Adverse Events Following Misoprostol Induction of Labor

Off-label use of misoprostol (Cytotec) for labor induction has been steadily increasing for 10 years, even though this use is approved neither by the U.S. [FDA], other national drug regulatory agencies, the pharmaceutical industry, the Cochrane Library nor a number of national obstetric organizations Read more…

Cytotec Induction and Off-Label Use

Without adequate testing of Cytotec (misoprostol) for labor induction, obstetricians simply began to use it on their birthing women. They were taking advantage of a huge loophole in our drug regulatory system. Read more…

Midwives and Cytotec: A True Story

When the obstetrician said he would use Cytotec, the woman and her husband said they expected he would use prostaglandin gel but he said that he now uses Cytotec, as it is ‘more modern and reliable.’ They were not told Cytotec is not approved by the Food and Drug Administration (FDA) for this purpose… Read more…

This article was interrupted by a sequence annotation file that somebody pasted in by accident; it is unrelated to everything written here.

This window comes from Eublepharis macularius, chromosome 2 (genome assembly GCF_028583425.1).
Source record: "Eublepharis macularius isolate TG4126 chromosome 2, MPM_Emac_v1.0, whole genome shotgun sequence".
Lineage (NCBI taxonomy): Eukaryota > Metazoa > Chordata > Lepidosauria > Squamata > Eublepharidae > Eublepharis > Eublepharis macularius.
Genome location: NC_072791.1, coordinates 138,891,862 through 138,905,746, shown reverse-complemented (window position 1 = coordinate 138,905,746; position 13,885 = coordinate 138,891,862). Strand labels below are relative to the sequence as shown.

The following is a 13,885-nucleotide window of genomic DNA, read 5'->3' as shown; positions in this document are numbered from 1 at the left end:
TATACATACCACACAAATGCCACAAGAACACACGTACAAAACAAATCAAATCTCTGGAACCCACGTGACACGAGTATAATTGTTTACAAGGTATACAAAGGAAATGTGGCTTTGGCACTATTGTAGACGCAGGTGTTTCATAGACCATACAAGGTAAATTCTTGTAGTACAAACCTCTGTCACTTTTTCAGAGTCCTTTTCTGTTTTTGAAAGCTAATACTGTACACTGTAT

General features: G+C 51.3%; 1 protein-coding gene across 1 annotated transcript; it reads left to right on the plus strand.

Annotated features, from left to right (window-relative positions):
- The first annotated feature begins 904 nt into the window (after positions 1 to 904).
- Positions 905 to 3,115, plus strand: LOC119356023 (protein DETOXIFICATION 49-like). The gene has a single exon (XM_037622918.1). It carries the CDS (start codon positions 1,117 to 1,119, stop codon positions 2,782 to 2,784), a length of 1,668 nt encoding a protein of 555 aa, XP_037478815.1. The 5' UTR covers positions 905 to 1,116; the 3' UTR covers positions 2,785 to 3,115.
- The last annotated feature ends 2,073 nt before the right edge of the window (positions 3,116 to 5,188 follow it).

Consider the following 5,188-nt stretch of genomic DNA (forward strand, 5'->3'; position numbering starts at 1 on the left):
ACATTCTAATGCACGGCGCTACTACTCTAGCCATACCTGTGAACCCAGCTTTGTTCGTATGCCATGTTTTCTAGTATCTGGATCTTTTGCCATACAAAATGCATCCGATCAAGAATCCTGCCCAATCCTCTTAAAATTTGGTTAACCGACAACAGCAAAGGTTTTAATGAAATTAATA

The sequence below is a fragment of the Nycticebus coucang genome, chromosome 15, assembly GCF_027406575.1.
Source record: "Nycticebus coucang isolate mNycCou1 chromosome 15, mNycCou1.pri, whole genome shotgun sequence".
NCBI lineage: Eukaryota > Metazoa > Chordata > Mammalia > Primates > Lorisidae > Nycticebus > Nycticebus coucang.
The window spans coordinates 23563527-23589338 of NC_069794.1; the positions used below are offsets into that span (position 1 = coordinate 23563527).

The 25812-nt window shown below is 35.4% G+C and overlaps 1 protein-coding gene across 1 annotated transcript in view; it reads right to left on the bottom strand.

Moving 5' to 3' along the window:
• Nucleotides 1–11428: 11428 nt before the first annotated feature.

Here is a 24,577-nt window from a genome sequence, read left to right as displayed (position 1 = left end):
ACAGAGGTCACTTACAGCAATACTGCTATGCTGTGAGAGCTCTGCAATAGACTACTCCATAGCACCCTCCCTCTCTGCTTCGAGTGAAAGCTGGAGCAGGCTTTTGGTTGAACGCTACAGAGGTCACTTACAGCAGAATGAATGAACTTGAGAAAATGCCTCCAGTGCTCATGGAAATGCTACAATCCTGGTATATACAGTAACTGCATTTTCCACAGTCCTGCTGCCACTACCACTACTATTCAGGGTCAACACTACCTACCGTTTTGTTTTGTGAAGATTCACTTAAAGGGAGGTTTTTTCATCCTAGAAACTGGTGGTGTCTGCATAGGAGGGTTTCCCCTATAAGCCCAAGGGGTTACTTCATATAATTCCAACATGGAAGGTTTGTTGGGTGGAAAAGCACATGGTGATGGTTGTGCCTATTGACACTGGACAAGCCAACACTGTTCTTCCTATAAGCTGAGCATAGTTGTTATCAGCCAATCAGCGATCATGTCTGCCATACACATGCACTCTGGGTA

Choosing Caesarean Section

…why not allow women the option to choose [caesarean section]? Unfortunately, the option to choose (or demand) is not that simple. CS, even when elective, carries serious risks for mother and baby. Read more…

Misoprostol: More on the dangers of Cytotec

Of 170 women given misoprostol (Cytotec) for induction with VBAC, eight have lost their uterus and two lost a baby as well, according to the combined data of two articles published in the American Journal of Obstetrics and Gynecology. Read more…

Misoprostol (Cytotec) for Labor Induction: A Cautionary Tale

The experimental use of misoprostol (Cytotec) to induce labor is putting an increasing number of pregnant women at risk without their knowledge or consent. Cytotec, a cheap prescription drug for ulcers, is not FDA approved for labor induction and has been linked to uterine rupture and fetal tachycardia. Read more…